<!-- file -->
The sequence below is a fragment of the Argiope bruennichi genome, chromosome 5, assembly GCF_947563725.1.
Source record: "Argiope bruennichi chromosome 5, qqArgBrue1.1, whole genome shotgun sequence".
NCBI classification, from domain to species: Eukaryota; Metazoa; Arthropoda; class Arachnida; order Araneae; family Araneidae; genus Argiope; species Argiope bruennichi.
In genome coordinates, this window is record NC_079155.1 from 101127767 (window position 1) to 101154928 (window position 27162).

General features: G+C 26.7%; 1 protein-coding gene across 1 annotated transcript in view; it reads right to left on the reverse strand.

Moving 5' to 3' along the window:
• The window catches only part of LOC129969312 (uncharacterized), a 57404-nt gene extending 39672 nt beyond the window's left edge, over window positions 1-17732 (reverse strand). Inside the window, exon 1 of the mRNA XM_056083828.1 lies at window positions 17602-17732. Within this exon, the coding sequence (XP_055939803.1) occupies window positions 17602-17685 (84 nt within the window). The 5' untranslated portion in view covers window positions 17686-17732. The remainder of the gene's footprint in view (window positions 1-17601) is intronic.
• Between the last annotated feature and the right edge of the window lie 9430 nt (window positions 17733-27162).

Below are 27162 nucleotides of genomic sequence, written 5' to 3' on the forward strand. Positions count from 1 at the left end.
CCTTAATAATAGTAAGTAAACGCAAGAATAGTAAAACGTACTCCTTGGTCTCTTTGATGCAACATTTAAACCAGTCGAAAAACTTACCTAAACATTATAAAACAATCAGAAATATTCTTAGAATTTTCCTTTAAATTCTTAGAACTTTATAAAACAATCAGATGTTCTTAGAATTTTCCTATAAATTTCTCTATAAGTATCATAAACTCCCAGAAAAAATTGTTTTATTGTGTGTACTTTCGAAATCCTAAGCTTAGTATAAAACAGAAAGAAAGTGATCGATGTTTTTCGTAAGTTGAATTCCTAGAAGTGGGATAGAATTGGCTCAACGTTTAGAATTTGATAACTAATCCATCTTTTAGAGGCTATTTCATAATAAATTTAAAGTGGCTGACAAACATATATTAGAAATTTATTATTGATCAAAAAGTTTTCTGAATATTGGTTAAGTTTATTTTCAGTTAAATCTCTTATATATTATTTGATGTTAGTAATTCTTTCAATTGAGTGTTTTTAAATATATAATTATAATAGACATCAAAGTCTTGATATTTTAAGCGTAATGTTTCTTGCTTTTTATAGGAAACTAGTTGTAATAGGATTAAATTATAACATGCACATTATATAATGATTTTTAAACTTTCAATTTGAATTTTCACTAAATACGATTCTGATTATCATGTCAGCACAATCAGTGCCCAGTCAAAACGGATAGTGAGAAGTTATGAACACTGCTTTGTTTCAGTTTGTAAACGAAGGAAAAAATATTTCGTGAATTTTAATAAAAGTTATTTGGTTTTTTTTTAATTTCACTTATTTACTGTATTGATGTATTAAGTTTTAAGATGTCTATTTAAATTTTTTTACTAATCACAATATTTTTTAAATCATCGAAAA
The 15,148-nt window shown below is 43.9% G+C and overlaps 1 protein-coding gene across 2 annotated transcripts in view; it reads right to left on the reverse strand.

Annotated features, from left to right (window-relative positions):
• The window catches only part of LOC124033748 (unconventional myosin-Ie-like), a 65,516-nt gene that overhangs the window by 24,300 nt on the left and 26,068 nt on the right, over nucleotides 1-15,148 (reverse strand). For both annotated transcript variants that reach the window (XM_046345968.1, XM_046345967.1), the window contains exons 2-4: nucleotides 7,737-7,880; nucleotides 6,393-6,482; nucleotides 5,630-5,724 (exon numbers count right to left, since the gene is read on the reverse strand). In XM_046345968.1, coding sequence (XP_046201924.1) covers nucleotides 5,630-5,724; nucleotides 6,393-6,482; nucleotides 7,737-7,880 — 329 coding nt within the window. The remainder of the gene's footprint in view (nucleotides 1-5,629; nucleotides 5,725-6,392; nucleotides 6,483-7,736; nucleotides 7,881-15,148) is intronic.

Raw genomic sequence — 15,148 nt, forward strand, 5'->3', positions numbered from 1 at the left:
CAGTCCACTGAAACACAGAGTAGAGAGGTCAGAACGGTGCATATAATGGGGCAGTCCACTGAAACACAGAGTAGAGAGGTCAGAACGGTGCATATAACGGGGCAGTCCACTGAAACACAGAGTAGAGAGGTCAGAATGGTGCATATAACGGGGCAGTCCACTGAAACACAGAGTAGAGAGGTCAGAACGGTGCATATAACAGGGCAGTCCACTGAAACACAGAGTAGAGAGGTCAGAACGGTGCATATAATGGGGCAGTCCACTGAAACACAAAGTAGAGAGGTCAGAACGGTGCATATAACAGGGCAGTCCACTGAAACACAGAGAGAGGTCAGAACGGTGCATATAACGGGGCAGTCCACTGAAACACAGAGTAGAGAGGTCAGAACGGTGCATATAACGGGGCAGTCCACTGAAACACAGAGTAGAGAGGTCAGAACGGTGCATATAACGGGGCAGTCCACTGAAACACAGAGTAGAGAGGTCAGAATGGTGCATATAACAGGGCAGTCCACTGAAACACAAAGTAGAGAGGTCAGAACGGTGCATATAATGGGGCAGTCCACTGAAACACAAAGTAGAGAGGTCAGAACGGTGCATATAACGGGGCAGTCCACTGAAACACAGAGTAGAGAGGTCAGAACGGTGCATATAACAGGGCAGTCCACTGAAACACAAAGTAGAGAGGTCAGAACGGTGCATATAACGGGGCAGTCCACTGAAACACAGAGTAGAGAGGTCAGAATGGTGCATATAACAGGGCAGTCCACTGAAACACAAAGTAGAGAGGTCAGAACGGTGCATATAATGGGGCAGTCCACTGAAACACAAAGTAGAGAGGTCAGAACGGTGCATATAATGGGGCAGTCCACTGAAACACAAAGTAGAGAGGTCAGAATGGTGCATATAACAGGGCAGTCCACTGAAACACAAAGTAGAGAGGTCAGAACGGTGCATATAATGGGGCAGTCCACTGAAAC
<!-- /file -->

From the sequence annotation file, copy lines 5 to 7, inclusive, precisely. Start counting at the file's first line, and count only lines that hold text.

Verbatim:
General features: G+C 26.7%; 1 protein-coding gene across 1 annotated transcript in view; it reads right to left on the reverse strand.

Moving 5' to 3' along the window:
• The window catches only part of LOC129969312 (uncharacterized), a 57404-nt gene extending 39672 nt beyond the window's left edge, over window positions 1-17732 (reverse strand). Inside the window, exon 1 of the mRNA XM_056083828.1 lies at window positions 17602-17732. Within this exon, the coding sequence (XP_055939803.1) occupies window positions 17602-17685 (84 nt within the window). The 5' untranslated portion in view covers window positions 17686-17732. The remainder of the gene's footprint in view (window positions 1-17601) is intronic.